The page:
The second SHAPE-ID workshop, organised at the University of Edinburgh this week by our partners Professor Catherine Lyall and Dr Isabel Fletcher, was a great success. We spent two days with Environmental Humanities scholars, policy makers and funders, to explore what specific contributions the humanities can and do make to societal challenges research related to environmental concerns in the context of inter- and transdisciplinary research.
The workshop began with three fascinating scene-setting presentations from Environmental Humanities researchers who spoke about their experience working in inter- and transdisciplinary projects and teams.
Dr Anna Antonova (Rachel Carson Centre for Environment and Society, LMU Munich, Germany) spoke eloquently of her experiences as an interdisciplinary Early Career Researcher, highlighting the rewards and pleasure of working across disciplinary and sectoral boundaries while facing the challenge of negotiating the very traditional disciplinary structures of the University.
Professor Naomi Sykes (University of Exeter, UK) offered insights from a number of highly interdisciplinary projects centred around animals. Discussing examples of two projects focusing, respectively, on the chicken and the fallow deer, Professor Sykes showed how these were used as a lens to explore human-animal interactions and our relationships with the natural world from a variety of cultural and scientific perspectives, revealing how relationships with and to animals feeds directly into policy.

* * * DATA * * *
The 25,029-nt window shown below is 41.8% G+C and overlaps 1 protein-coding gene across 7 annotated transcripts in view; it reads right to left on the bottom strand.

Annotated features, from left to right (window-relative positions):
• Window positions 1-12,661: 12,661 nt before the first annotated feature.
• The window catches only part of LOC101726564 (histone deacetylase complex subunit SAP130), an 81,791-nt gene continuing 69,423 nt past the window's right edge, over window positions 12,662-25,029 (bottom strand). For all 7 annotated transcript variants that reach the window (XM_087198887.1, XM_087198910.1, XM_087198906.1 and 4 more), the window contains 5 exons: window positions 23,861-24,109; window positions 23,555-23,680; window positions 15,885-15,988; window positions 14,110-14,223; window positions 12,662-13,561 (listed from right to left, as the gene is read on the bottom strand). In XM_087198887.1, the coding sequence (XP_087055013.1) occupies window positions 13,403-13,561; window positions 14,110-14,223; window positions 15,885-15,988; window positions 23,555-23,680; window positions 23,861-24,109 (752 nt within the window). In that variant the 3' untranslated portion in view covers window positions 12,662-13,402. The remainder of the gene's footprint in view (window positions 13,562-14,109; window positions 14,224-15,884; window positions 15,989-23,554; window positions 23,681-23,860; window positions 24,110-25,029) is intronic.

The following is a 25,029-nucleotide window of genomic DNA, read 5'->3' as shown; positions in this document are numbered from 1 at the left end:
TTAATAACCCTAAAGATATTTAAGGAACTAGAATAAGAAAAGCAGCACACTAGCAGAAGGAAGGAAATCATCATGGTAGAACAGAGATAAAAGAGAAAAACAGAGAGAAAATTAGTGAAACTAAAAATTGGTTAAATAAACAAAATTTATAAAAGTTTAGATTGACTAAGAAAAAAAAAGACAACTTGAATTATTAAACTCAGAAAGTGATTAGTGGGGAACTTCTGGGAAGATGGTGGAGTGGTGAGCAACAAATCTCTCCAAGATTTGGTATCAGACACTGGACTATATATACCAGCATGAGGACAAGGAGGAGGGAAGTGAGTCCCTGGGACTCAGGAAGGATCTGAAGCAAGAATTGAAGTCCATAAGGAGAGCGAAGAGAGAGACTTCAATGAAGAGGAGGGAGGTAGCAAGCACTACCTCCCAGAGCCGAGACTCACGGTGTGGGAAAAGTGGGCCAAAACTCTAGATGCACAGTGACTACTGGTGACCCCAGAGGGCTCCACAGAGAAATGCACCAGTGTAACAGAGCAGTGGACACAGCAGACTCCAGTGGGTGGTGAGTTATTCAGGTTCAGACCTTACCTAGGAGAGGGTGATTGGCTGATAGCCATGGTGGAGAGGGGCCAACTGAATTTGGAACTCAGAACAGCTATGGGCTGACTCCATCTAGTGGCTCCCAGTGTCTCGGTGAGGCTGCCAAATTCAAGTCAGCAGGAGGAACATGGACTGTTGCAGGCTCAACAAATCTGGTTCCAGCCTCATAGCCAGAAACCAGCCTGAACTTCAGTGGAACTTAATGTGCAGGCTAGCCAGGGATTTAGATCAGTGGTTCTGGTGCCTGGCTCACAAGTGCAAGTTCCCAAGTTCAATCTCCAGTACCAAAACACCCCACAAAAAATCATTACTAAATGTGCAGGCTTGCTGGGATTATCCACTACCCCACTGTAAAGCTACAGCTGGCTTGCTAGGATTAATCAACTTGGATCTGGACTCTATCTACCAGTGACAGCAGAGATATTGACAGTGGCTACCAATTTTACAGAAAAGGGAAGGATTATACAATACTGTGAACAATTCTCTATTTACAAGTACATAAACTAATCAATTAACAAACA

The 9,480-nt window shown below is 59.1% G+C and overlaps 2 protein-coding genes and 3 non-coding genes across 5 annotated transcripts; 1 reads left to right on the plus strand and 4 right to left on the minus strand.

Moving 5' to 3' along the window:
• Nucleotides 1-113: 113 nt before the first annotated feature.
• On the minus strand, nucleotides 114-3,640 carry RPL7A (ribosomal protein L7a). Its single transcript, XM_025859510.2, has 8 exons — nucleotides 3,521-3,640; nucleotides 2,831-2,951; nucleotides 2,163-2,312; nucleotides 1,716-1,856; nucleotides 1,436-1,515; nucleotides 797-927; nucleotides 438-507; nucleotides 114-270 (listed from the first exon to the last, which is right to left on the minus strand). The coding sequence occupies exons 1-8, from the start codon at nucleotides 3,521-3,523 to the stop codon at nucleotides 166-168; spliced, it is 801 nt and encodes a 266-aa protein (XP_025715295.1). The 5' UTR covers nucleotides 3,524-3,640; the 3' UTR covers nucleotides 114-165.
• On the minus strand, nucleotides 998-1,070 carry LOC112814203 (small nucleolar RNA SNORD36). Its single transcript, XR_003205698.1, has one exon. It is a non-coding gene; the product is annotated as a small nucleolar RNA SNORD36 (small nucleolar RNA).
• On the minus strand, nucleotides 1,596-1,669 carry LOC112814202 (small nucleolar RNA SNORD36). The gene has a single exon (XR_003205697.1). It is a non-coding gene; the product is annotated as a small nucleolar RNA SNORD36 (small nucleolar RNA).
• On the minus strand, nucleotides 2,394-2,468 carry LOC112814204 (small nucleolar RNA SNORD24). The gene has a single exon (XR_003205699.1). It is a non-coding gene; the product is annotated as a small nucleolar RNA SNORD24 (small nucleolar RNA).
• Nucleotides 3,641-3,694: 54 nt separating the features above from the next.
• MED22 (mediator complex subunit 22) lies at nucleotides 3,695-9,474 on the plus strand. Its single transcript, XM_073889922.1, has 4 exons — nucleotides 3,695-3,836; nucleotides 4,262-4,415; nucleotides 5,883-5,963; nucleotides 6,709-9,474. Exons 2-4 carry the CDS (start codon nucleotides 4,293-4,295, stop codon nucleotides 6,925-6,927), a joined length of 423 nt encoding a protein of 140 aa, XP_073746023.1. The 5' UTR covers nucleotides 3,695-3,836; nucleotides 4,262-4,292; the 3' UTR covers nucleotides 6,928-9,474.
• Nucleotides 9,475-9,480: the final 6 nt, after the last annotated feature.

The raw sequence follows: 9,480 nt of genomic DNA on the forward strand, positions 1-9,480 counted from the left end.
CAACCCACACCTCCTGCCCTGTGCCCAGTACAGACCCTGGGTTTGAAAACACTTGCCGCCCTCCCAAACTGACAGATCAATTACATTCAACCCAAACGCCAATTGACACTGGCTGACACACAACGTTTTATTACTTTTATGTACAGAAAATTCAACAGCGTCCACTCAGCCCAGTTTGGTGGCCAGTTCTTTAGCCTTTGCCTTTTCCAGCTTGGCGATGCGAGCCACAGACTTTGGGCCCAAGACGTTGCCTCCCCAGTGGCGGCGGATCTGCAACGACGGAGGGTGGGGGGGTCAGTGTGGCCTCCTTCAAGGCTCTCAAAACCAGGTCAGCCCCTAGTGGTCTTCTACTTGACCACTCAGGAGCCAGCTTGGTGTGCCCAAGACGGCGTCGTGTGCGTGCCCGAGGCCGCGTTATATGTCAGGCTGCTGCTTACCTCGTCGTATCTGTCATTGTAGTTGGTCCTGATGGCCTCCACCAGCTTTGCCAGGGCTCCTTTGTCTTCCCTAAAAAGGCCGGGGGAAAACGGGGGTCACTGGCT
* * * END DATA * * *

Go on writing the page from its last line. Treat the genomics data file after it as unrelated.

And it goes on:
Professor Dolly Jørgensen (University of Stavanger, Norway) presented on her experience leading the In the Clouds project, an ArtScience workshop funded by the Research Council of Norway. The project brought together scholars in Art History, History of Science and Technology, Environmental History, Anthropology, Media Studies, Science and Technology Studies, Geography, Religious Studies and Computer Science, with photographers, filmmakers, painters, poets and performance artists, to collaborate with a museum on an exhibition on clouds, examined from this diversity of perspectives. Professor Jørgensen reminded us that excellent interdisciplinary research can occur within the broader Arts and Humanities community and does not necessarily require collaboration with STEMM (Science, Technology, Engineering, Mathematics and Medicine) disciplines.
After the presentations the group split into smaller working groups to engage in co-design activities around the development of research projects and funding calls. In the first exercise, each group worked to outline an inter- or transdisciplinary research project based on a short text on environmental challenges.
On the second morning of the workshop, participants worked in groups again, this time to critique and redesign existing funding calls dealing with environmental issues so that they might better include some of the priorities of Arts and Humanities researchers and encourage the participation of these researchers to address the challenges outlined.
Keep an eye out for our workshop blog post where we’ll share some preliminary insights (you can follow us on Twitter and Facebook) and do sign up for our mailing list at https://www.shapeid.eu/contact/ if you’d like to receive the SHAPE-ID newsletter.